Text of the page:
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Barriers to Change in Addiction

When dealing with addiction there are many barriers to change. In addiction, drug or alcohol dependency can be both biological and psychological. For instance, cravings can be both physiologically-based and the addict can also have a psychological attachment to the drug of choice.


Barrier to Change

Physical dependency on drugs or alcohol is one of the major barriers when it comes to addiction. The addict may not wish to try for sobriety when their may be intense pain due to withdrawal involved in the process.

Past experience of withdrawal and relapse may make the addict leery or gun-shy about breaking the physical dependency.

As difficult as physical dependency is to kick for many substance abusers, psychological or emotional dependency may even be tougher to break. For instance, many addicts start using because of underlying issues with depression, anxiety, post-traumatic stress disorder (PTSD) or other mental or emotional issues. When drugs or alcohol are no longer being used, all of a sudden, unpleasant feelings may overwhelm the substance abuser, which encourages using again to make the feelings go away.

Another barrier to change when it comes to addiction is the beliefs and attitudes of the user regarding drugs or alcohol. The abuser may think they are weak or helpless when not using or believe that they in some way cannot cope or even that they are a bad person. The substance abuser may use their drugs of choice in order to avoid these unpleasant thoughts and keep them at bay.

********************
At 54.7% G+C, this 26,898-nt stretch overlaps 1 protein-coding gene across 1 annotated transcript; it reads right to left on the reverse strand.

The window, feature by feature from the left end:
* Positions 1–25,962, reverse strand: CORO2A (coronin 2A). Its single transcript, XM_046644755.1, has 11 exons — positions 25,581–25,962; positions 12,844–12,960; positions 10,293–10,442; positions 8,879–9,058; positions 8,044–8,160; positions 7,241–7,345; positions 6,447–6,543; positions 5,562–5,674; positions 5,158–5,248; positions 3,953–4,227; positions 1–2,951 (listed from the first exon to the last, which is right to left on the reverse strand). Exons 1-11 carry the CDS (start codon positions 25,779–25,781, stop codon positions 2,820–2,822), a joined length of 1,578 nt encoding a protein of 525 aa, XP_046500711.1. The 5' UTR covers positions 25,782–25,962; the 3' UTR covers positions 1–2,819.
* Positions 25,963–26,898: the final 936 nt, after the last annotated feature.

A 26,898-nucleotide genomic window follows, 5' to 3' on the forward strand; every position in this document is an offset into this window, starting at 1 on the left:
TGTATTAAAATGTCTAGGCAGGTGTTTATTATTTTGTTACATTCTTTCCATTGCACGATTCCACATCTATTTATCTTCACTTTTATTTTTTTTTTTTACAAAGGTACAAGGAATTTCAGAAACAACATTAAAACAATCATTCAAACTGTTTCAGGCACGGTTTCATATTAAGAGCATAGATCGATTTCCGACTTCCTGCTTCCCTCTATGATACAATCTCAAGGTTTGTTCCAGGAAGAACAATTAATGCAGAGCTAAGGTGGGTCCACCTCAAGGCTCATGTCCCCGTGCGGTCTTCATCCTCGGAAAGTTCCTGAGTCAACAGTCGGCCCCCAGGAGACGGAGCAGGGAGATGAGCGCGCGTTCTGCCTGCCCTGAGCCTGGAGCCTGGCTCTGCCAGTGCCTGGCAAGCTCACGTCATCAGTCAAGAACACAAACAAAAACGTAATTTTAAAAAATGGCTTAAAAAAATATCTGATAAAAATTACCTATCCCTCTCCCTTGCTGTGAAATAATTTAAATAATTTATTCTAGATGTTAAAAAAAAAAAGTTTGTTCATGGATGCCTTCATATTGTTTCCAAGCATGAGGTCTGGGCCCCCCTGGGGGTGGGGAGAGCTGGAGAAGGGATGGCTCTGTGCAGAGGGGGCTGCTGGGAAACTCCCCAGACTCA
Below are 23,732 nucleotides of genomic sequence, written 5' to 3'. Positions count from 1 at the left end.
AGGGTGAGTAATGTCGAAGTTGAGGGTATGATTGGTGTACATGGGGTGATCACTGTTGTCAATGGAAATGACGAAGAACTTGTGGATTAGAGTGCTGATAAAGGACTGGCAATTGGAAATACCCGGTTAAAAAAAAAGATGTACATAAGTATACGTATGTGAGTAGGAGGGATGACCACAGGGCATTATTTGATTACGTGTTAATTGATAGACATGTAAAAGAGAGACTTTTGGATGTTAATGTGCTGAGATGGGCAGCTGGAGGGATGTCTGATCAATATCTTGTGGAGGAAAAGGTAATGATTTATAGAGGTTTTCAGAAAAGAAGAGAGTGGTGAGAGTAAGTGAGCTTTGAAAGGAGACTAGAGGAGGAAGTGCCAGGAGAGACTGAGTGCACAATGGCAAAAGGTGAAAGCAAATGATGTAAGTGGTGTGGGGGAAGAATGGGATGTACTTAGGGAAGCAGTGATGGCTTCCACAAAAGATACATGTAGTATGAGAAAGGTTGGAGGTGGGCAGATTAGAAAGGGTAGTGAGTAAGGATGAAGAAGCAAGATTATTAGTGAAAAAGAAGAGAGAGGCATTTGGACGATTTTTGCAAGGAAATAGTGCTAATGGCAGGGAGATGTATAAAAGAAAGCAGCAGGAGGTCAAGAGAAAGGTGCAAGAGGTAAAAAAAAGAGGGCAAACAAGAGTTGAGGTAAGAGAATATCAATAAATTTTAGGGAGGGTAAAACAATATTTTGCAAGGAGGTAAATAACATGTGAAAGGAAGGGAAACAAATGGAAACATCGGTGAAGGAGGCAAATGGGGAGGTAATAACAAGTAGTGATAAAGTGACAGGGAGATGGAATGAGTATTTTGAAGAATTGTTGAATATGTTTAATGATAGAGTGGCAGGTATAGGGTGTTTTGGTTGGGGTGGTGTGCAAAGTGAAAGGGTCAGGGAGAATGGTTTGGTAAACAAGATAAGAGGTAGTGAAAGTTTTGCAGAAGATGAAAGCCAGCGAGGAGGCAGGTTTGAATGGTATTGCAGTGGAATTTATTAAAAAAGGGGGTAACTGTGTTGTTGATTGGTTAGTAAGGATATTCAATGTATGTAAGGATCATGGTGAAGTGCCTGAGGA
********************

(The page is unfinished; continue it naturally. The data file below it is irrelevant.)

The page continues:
Family and friends may be another barrier to change in addiction. The addict may have some "enabler" spouses, family member or friends who encourage the drug or alcohol use and respond negatively when the abuser stops using their drugs of choice.

Beyond enabling friends or family members the abuser may also have toxic people in their lives as well. These people may have far more negative impact on the substance abuser than even the enablers (though enablers and toxic persons can be both) in that the toxic people may also have a negative impact on self esteem and may be critical of all areas of the addicts life, not just the life surrounding the drug or alcohol abuse.

A lack of adequate support system is also a barrier to change for many addicts. As addicts tend to increasingly isolate themselves from family, friends and others, after awhile they may only be surrounded by enablers and toxic people and lack sufficient positive social influences to maintain sobriety.

The good news is that there are many ways in breaking the barriers to change in addiction. For all new addicts who come onboard the recovery train, many more have already been there, dealt with the same barriers and are now living clean and sober lives.

 

 

 

 

 

 


 

 

 


 

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